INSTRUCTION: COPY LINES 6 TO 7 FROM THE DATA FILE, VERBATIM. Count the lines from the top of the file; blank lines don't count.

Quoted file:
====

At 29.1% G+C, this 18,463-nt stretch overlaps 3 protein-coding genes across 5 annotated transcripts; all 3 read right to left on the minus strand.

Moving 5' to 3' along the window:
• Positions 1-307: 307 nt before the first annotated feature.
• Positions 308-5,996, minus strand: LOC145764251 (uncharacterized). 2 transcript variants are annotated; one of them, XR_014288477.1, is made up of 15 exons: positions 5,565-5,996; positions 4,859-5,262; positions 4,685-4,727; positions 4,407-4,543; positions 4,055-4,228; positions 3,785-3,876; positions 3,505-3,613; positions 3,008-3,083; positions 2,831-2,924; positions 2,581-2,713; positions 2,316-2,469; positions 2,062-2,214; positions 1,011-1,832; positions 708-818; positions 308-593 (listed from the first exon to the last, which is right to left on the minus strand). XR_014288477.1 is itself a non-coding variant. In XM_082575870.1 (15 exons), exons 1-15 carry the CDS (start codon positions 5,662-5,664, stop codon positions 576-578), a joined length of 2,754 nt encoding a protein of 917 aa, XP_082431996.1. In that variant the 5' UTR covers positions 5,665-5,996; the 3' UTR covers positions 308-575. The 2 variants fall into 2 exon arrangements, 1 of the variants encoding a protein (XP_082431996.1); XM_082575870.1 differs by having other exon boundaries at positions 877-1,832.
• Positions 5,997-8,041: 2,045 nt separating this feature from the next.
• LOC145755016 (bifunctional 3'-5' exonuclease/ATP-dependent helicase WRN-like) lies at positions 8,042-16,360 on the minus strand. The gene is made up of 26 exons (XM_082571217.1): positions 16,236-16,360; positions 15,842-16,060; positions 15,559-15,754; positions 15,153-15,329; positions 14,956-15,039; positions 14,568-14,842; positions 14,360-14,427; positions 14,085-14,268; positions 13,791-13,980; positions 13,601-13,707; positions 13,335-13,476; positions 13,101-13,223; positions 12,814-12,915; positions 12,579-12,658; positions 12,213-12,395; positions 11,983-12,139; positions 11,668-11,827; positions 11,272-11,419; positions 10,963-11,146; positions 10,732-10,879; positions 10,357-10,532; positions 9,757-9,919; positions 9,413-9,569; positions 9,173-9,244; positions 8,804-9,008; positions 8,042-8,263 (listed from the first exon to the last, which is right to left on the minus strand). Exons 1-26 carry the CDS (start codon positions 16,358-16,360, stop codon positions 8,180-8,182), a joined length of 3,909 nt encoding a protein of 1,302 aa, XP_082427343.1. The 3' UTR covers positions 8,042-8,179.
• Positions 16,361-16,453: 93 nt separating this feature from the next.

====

• LOC145755016 (bifunctional 3'-5' exonuclease/ATP-dependent helicase WRN-like) lies at positions 8,042-16,360 on the minus strand. The gene is made up of 26 exons (XM_082571217.1): positions 16,236-16,360; positions 15,842-16,060; positions 15,559-15,754; positions 15,153-15,329; positions 14,956-15,039; positions 14,568-14,842; positions 14,360-14,427; positions 14,085-14,268; positions 13,791-13,980; positions 13,601-13,707; positions 13,335-13,476; positions 13,101-13,223; positions 12,814-12,915; positions 12,579-12,658; positions 12,213-12,395; positions 11,983-12,139; positions 11,668-11,827; positions 11,272-11,419; positions 10,963-11,146; positions 10,732-10,879; positions 10,357-10,532; positions 9,757-9,919; positions 9,413-9,569; positions 9,173-9,244; positions 8,804-9,008; positions 8,042-8,263 (listed from the first exon to the last, which is right to left on the minus strand). Exons 1-26 carry the CDS (start codon positions 16,358-16,360, stop codon positions 8,180-8,182), a joined length of 3,909 nt encoding a protein of 1,302 aa, XP_082427343.1. The 3' UTR covers positions 8,042-8,179.
• Positions 16,361-16,453: 93 nt separating this feature from the next.